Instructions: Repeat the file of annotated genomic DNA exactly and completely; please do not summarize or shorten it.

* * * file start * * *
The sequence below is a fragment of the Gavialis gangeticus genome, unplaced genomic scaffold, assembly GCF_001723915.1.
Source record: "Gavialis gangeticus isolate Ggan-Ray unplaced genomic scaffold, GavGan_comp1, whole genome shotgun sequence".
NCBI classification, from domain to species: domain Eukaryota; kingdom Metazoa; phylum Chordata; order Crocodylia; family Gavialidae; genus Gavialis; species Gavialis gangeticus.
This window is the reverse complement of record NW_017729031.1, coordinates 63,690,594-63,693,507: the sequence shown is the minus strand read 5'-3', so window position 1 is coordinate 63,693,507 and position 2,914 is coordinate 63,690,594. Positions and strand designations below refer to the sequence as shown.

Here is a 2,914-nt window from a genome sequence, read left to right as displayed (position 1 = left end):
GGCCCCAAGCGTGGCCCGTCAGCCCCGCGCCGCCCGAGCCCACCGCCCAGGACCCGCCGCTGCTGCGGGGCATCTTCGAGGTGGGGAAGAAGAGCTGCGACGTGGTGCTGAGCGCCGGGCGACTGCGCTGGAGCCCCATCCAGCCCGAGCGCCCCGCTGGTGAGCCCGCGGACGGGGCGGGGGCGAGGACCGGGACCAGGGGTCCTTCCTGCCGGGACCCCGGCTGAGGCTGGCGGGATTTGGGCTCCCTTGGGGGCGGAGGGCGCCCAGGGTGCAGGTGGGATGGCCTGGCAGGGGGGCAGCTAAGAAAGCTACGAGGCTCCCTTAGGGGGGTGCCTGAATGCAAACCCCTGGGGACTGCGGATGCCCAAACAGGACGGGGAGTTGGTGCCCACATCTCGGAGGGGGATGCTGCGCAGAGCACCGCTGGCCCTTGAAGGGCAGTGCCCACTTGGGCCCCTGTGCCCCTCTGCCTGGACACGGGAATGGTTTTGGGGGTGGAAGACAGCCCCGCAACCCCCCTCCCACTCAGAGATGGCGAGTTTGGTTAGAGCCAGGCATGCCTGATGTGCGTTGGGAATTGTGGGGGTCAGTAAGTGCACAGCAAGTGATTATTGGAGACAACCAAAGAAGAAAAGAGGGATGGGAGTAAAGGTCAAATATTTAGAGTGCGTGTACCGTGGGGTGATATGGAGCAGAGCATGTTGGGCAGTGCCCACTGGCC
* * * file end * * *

The sequence below is a fragment of the Gavialis gangeticus genome, unplaced genomic scaffold, assembly GCF_001723915.1.
Source record: "Gavialis gangeticus isolate Ggan-Ray unplaced genomic scaffold, GavGan_comp1, whole genome shotgun sequence".
NCBI classification, from domain to species: domain Eukaryota; kingdom Metazoa; phylum Chordata; order Crocodylia; family Gavialidae; genus Gavialis; species Gavialis gangeticus.
This window is the reverse complement of record NW_017729031.1, coordinates 63,690,594-63,693,507: the sequence shown is the minus strand read 5'-3', so window position 1 is coordinate 63,693,507 and position 2,914 is coordinate 63,690,594. Positions and strand designations below refer to the sequence as shown.

Here is a 2,914-nt window from a genome sequence, read left to right as displayed (position 1 = left end):
GGCCCCAAGCGTGGCCCGTCAGCCCCGCGCCGCCCGAGCCCACCGCCCAGGACCCGCCGCTGCTGCGGGGCATCTTCGAGGTGGGGAAGAAGAGCTGCGACGTGGTGCTGAGCGCCGGGCGACTGCGCTGGAGCCCCATCCAGCCCGAGCGCCCCGCTGGTGAGCCCGCGGACGGGGCGGGGGCGAGGACCGGGACCAGGGGTCCTTCCTGCCGGGACCCCGGCTGAGGCTGGCGGGATTTGGGCTCCCTTGGGGGCGGAGGGCGCCCAGGGTGCAGGTGGGATGGCCTGGCAGGGGGGCAGCTAAGAAAGCTACGAGGCTCCCTTAGGGGGGTGCCTGAATGCAAACCCCTGGGGACTGCGGATGCCCAAACAGGACGGGGAGTTGGTGCCCACATCTCGGAGGGGGATGCTGCGCAGAGCACCGCTGGCCCTTGAAGGGCAGTGCCCACTTGGGCCCCTGTGCCCCTCTGCCTGGACACGGGAATGGTTTTGGGGGTGGAAGACAGCCCCGCAACCCCCCTCCCACTCAGAGATGGCGAGTTTGGTTAGAGCCAGGCATGCCTGATGTGCGTTGGGAATTGTGGGGGTCAGTAAGTGCACAGCAAGTGATTATTGGAGACAACCAAAGAAGAAAAGAGGGATGGGAGTAAAGGTCAAATATTTAGAGTGCGTGTACCGTGGGGTGATATGGAGCAGAGCATGTTGGGCAGTGCCCACTGGCC